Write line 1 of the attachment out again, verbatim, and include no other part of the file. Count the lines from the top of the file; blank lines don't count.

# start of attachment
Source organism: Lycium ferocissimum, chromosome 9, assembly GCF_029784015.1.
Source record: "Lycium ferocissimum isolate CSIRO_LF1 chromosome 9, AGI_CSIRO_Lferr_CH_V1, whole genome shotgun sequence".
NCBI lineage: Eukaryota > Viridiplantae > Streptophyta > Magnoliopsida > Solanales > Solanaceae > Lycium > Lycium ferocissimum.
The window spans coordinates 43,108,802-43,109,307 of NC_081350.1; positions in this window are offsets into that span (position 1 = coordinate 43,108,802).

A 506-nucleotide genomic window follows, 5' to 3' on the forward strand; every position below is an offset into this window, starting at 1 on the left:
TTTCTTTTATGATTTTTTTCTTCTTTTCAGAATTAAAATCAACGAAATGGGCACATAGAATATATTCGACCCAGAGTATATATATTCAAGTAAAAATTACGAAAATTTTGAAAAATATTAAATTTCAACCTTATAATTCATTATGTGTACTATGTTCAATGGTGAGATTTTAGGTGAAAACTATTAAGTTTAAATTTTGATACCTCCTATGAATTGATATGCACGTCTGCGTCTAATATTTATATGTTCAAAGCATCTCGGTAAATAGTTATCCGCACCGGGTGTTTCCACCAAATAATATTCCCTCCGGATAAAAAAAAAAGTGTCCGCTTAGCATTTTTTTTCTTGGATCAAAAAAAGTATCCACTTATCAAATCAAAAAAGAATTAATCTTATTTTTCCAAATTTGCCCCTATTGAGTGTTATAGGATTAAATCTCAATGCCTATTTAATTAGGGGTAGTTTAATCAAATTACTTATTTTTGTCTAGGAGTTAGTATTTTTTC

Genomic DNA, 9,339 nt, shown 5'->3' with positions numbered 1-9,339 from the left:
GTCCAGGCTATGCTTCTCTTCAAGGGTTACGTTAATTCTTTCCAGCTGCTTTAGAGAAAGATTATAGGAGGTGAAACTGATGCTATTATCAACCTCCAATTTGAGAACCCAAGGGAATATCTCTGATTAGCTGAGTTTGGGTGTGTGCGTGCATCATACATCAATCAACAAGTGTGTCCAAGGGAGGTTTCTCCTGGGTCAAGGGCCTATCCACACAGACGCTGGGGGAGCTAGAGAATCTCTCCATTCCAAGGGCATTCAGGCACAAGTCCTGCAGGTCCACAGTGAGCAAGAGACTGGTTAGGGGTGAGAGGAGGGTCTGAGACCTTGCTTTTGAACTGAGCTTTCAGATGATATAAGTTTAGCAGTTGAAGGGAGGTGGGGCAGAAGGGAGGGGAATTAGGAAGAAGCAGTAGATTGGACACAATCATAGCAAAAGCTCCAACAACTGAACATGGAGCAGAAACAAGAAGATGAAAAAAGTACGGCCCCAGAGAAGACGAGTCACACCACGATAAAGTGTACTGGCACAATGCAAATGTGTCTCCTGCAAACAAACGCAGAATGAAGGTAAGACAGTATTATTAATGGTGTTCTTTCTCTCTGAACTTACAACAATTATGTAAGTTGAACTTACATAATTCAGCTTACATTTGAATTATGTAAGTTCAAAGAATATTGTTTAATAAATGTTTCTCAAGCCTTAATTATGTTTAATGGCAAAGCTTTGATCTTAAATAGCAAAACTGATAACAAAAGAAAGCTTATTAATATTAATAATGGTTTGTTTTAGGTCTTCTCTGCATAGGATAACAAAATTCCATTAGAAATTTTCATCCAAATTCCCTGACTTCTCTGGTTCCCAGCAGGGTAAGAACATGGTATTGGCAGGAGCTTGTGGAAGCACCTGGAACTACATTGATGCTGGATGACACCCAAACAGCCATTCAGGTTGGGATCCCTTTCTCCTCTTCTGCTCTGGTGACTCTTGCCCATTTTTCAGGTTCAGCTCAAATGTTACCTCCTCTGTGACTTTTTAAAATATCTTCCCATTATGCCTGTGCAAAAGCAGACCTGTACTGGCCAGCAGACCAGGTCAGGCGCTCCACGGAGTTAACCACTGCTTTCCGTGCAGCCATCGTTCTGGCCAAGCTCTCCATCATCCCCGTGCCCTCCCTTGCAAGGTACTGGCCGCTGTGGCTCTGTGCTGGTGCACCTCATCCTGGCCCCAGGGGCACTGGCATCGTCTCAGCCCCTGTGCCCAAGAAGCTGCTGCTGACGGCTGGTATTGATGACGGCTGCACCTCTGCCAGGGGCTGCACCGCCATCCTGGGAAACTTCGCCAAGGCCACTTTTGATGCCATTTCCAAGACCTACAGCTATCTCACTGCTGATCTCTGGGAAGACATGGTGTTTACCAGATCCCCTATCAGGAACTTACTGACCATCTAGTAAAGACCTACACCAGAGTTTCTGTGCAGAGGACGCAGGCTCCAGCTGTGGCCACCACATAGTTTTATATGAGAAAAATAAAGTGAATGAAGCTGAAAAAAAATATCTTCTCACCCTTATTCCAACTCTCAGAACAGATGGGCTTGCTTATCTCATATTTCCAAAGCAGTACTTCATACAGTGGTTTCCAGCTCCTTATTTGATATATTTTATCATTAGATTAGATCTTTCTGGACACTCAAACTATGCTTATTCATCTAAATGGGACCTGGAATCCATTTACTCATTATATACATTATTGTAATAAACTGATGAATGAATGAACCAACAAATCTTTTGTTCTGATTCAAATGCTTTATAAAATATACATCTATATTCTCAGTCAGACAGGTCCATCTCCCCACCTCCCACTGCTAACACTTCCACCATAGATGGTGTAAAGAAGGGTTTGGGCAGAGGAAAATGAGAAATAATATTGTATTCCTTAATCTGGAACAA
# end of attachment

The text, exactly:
Source organism: Lycium ferocissimum, chromosome 9, assembly GCF_029784015.1.